By Deirdre Imus
There is a general consensus that cell phone use while driving is a serious and potentially deadly highway distraction. The risks associated with cell phones, however, go far beyond their use in an automobile.
Cell phone safety has been studied and debated for decades. Although much remains unknown, recent studies investigating prolonged cell phone use over a ten-year period have suggested_
- - A significant risk - 50 percent and higher - of malignant brain tumors (glioma).
- - A 50 percent elevated risk of salivary gland tumors.
- - An association with non-cancerous inner ear tumors.
- - A higher rate of hospitalization for migraine and vertigo.
- - A significant risk of behavior issues and hyperactivity in children.
Along with these possible health affects, there is heightened alarm regarding the possible implication of long-term use among children.
If there is a significant elevated risk associated from use over ten years, what then are the health implications for children who began using cell phones in their teens?
As more and more children begin using cell phones at an earlier age, experts and safety advocates worry that the cumulative exposure of radiation could make them much more vulnerable. Many are now questioning whether wide-spread cell phone use might eventually prove to be as dangerous as smoking cigarettes at an early age.
Obviously, we are not going to stop using cell phones - the technology has become too convenient allowing us to be more productive - but the growing body of research is prompting new precautionary recommendations in other countries in an effort to respond to these health concerns. Some experts have even suggested the use of cell phones among teenagers today could lead to an "epidemic" of brain cancer later in life.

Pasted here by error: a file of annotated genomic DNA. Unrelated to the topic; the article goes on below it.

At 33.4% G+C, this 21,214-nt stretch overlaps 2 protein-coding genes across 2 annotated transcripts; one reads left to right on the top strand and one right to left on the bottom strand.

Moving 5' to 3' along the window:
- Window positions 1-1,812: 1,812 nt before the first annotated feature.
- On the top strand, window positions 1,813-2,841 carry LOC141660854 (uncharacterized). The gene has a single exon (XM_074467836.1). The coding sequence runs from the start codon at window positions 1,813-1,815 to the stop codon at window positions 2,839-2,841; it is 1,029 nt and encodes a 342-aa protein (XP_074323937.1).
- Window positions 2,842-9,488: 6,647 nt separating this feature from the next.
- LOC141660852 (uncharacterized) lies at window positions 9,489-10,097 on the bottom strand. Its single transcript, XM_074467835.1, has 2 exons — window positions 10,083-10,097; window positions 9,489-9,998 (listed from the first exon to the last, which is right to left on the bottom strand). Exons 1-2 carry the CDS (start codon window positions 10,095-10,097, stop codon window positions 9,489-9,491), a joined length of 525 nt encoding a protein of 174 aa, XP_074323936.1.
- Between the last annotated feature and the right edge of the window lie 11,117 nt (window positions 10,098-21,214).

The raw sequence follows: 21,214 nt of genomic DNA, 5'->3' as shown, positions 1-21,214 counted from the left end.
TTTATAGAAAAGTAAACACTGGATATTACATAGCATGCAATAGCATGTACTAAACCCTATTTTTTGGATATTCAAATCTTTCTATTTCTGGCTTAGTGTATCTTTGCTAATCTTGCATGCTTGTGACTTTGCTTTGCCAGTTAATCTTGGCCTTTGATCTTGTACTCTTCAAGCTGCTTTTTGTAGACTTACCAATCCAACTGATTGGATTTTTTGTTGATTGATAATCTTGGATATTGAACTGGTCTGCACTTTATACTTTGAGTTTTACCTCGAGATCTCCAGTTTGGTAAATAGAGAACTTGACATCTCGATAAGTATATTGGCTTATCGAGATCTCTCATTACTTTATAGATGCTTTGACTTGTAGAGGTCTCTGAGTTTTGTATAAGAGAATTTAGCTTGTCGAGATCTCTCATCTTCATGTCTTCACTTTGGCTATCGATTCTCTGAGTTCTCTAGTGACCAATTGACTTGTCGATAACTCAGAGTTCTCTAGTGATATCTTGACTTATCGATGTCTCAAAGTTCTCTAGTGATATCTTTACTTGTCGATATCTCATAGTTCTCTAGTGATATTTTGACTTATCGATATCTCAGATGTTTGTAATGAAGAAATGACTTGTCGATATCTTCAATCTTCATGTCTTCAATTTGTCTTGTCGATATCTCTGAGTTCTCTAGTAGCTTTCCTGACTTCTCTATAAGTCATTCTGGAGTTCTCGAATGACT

Health officials in Israel, Finland, Russia, Germany and Switzerland have recommended limiting cell phone use by children.
Last January, the French government banned the advertising of cell phones to children and the use of cell phones in elementary schools. The government has indicated it intends to introduce limits for radiation and make handsets compulsory in and effort to avoid radiation exposure to the brain.
Here are a few practical steps you can take to help you reduce cell phone radiation exposure:
- - Choosing a cell phone with a lower SAR (specific absorption rate);
- - Use your landline if available;
- - Use a hands-free headset;
- - Test messaging can reduce radiation exposure by 400 percent;
- - Turn your phone off;
- - Do not allow your children to use cell phones or limit their use for specific purposes.
Deirdre Imus is the Founder and President of The Deirdre Imus Environmental Center for Pediatric Oncology (r) at Hackensack University Medical Center and Co-Founder and Co-Director of the Imus Cattle Ranch for Kids with Cancer. Deirdre is the author of four books, including three national bestsellers. She is a frequent speaker on green living and children's health issues, and is a contributor to FoxNewsHealth.com. For more information go to www.dienviro.com